Civil servants wanted to twin Aberdeen with war-torn Basra in the aftermath of the Iraq War.
In one of the more unusual revelations of the 6275-page Chilcot report, Whitehall believed that twinning the cities could help build links between Iraq and the UK.
Frank Baker, head of the Iraq Group at the Foreign Office, made the suggestion in February 2009 ahead of the final withdrawal of UK forces from Iraq.
He wanted to rebuild the port’s capacity but also “focus on the long-term relationships between Basra and the UK”.
READ MORE: Chilcot report: All you need to know
While, on the face of it, the Granite City and the second city of Iraq may seem an unlikely match, Mr Baker wanted to exploit their links to the oil and gas industry.
Mr Baker said: “I have asked my team to draw up a mini-strategy focusing especially on areas such as co-operation in the educational field, including universities, local government co-ordination, city twinning (perhaps focused on oil, eg Aberdeen, or as a centre for a religion eg Canterbury), co-operation in the field of the arts and museums.”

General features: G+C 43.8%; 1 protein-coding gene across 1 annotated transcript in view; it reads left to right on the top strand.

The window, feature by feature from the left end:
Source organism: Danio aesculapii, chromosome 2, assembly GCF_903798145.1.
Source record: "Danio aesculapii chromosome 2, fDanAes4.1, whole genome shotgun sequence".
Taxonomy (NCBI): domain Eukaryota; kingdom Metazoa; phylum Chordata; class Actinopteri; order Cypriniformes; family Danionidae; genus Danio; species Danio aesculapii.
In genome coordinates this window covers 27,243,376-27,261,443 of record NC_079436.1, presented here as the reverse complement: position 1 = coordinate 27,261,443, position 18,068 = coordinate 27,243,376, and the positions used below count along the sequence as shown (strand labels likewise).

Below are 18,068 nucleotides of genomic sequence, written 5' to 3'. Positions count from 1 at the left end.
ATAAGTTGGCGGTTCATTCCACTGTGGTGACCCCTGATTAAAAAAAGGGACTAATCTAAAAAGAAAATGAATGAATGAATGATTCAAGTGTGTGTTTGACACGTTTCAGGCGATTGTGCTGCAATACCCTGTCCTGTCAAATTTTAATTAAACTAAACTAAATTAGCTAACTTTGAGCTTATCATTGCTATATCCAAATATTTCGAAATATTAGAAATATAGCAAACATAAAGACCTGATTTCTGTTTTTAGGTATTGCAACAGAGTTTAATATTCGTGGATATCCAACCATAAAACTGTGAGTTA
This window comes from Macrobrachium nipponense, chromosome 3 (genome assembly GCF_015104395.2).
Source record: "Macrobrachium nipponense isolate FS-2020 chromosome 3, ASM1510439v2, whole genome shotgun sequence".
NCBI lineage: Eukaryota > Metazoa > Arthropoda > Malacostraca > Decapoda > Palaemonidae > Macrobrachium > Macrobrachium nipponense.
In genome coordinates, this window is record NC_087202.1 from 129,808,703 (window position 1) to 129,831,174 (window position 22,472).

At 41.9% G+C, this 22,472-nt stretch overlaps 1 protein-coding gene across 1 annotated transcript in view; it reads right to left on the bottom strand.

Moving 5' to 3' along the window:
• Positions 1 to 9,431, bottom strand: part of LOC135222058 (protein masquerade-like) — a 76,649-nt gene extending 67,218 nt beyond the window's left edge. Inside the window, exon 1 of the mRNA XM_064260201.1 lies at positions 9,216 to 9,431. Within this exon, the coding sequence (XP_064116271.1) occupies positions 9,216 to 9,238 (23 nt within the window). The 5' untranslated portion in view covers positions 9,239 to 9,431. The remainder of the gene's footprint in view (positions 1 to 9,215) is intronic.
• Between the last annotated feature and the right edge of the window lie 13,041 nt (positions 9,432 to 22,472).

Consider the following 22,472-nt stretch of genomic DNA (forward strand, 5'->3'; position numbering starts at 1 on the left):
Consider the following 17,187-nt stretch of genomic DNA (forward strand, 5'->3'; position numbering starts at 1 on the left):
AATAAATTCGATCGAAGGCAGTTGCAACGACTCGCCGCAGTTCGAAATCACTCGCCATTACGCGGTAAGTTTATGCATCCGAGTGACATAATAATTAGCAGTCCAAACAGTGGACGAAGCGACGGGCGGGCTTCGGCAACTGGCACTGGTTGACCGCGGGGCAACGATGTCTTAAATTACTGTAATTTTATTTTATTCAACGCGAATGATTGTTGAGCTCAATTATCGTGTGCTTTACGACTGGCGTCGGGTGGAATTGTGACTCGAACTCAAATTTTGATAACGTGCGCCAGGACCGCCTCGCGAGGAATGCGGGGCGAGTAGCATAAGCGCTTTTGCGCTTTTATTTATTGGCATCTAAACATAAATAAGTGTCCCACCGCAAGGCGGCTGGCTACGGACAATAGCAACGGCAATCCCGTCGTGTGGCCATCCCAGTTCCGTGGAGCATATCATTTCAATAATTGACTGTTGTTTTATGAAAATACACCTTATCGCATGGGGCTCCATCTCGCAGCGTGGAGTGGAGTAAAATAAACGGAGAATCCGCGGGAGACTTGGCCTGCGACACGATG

Basra sustained heavy losses after US and British troops invaded in March 2003 with thousands of troops fighting to take the city under coalition control.
British troops were stationed there for six years with the city suffering ongoing military action and sectarian violence.
Oil production has increased since the end of the war but still suffers from instability in the region.
Iraq remains the second-largest crude oil producer in the Organization of the Petroleum Exporting Countries (OPEC) after Saudi Arabia, and it holds the world’s fifth-largest proved crude oil reserves after Venezuela, Saudi Arabia, Canada, and Iran.